After a final coffee break, we were privileged to welcome our final keynote speaker, Emeritus Professor David Knight, who specialises in the history of science at Durham University.  Chairing this session was Kate Katigbak (Durham University).  David’s paper focussed upon the relationship between literature and scientific institutions.  Taking as his inspiration Newcastle’s Lit & Phil itself, David delighted us with a lively and engaging history of other scientific institutions with literary affiliations, focussing upon the Royal Institution in London.  He began by mentioning that centres for intellectual inquiry amongst innovators and, crucially, Dissenters, was a northern phenomenon in the late eighteenth century.  Whilst Birmingham and Lichfield were home to Erasmus Darwin’s Lunar Society, and Manchester hosted Priestley’s experiments, the Royal Institution was not founded until 1799, and even then was host to upper-class members, something it shared in common with the Royal Society under its president Joseph Banks.   

A major focus of David’s presentation was the life and career of acclaimed chemist Sir. Humphry Davy, whose fearless practical experiments led to the discovery of new elements, as well as pioneering discoveries in agriculture, mining and tanning.  However, David also introduced us to the lesser-known fact that Davy was poetic in nature, filling notebooks with verse and scientific observations in equal measure. Particularly fascinating was his account of Davy’s friendship with the Lake Poets.  Not only was Coleridge an enthusiast supporter (and occasional participant) in Davy’s experiments, but both Wordsworth and Southey recognised his literary talent.  We were intrigued to learn that Davy proof-read the second edition of The Lyrical Ballads and was instrumental in founding The Athenaeum, and that all three Lake Poets believed that he could have been a promising writer, had his talents been channelled in an alternative direction.  This observation is significant in itself, as it raises questions about the fluidity between literary and scientific thought, and why it is that the two are so often polarised in modern-day society.  David also provided us with an interesting account of how the Royal Institution experienced its heyday during and shortly after Davy’s career, as it was central also to the careers of Michael Faraday, Davy’s assistant, and Davy’s cousin Edmund, who became a prominent scientist in his own right.  David’s paper prompted an enthusiastic discussion from our delegates, who were interested to hear more about Davy’s achievements and that of science in the institutions of early nineteenth-century London.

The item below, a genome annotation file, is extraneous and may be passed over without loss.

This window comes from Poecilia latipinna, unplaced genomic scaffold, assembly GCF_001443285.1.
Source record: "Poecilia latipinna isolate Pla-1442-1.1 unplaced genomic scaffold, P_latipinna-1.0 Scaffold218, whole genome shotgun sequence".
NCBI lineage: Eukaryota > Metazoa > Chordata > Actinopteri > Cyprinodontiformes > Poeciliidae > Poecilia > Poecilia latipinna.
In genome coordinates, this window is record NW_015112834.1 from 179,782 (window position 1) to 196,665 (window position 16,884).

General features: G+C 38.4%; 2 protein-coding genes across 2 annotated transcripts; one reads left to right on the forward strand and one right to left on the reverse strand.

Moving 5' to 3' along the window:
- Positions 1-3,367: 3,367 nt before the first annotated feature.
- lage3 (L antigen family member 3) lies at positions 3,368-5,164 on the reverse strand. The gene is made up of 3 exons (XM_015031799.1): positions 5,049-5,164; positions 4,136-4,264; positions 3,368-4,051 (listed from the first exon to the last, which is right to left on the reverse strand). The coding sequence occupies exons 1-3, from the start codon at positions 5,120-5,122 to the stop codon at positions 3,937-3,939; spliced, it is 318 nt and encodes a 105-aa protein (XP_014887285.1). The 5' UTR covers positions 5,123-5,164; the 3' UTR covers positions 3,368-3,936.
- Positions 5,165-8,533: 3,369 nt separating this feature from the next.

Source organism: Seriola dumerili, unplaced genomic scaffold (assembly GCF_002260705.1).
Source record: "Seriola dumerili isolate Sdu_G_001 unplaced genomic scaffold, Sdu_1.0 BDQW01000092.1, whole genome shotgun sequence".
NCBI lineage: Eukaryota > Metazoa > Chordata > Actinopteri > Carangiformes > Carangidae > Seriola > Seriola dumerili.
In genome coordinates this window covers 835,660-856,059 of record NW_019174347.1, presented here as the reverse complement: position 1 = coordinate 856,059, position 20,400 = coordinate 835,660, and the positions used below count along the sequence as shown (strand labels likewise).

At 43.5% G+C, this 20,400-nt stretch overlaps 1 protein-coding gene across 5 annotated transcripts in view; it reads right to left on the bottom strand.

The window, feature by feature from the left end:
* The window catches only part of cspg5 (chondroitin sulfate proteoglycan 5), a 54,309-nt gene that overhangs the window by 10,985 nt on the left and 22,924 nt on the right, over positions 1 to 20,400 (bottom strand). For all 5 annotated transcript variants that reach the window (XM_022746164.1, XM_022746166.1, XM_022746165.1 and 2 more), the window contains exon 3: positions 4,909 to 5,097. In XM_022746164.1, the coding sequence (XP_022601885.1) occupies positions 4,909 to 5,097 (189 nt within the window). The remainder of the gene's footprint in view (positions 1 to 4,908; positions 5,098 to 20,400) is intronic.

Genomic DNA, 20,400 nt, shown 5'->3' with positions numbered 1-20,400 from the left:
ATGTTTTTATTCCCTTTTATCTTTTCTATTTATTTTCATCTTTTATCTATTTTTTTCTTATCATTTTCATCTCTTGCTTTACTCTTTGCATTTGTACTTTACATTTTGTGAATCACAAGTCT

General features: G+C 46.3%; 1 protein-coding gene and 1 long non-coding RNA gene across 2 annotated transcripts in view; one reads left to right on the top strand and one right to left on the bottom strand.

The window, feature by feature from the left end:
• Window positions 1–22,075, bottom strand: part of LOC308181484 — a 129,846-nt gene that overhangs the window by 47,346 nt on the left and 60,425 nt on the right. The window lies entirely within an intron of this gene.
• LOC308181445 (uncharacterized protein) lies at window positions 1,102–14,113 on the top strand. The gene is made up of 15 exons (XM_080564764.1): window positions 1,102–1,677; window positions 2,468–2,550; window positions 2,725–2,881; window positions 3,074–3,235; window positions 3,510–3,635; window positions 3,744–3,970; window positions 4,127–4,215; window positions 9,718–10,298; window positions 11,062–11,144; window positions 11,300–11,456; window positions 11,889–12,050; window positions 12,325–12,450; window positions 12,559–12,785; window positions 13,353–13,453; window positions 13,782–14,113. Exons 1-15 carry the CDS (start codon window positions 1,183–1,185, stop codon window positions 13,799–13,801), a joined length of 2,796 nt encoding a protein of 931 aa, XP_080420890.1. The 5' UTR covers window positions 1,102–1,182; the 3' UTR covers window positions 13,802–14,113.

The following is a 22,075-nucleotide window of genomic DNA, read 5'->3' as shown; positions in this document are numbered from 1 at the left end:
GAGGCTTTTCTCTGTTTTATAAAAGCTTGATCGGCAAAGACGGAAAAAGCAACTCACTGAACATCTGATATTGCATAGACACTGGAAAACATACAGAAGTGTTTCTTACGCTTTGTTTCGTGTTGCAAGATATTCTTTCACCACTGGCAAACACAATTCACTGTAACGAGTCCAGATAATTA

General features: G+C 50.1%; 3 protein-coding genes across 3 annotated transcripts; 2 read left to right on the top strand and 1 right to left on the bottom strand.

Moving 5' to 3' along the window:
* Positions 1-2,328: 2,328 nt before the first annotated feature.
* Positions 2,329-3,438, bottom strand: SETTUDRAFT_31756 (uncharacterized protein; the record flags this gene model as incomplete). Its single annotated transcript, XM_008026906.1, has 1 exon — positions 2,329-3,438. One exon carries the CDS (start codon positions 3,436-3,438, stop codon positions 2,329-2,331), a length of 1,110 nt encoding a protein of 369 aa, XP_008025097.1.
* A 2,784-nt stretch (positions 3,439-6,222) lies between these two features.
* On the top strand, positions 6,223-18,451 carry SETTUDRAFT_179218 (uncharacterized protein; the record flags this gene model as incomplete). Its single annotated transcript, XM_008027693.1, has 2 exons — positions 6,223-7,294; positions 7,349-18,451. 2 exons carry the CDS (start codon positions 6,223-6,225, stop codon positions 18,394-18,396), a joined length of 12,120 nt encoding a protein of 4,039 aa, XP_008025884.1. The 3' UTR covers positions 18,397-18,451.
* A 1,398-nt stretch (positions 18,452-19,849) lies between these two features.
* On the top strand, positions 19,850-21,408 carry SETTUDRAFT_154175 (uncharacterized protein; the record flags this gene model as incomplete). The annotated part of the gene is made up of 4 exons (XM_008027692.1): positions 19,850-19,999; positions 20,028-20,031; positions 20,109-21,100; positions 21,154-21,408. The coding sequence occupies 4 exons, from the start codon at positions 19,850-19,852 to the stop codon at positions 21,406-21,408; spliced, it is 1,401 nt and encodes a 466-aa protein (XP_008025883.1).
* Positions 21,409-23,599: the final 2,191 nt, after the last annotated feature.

After an insightful, rewarding and intellectually-enriching symposium, we left the Lit & Phil with lingering thoughts about the wide-ranging impact of scientific discovery upon reading, rhetoric and literary form in the nineteenth-century.  Discussion was continued at our well-attended wine reception, hosted by The Living Room restaurant on Grey Street.  Dinner was held in the same venue amidst a relaxed and friendly environment, in which many useful contacts and points of network were made.  Overall, we were delighted by how well the first NENC symposium was received, and would like to thank all our keynotes, our postgraduate speakers, our sponsors and the Lit & Phil for their support for our event.  We are keen to maintain the extended research network that grew out of the symposium, and are currently compiling a mailing list of contacts.  We warmly encourage our speakers to let us know if they would like to be included in this.  Please email:

Leanne Stokoe, Newcastle University.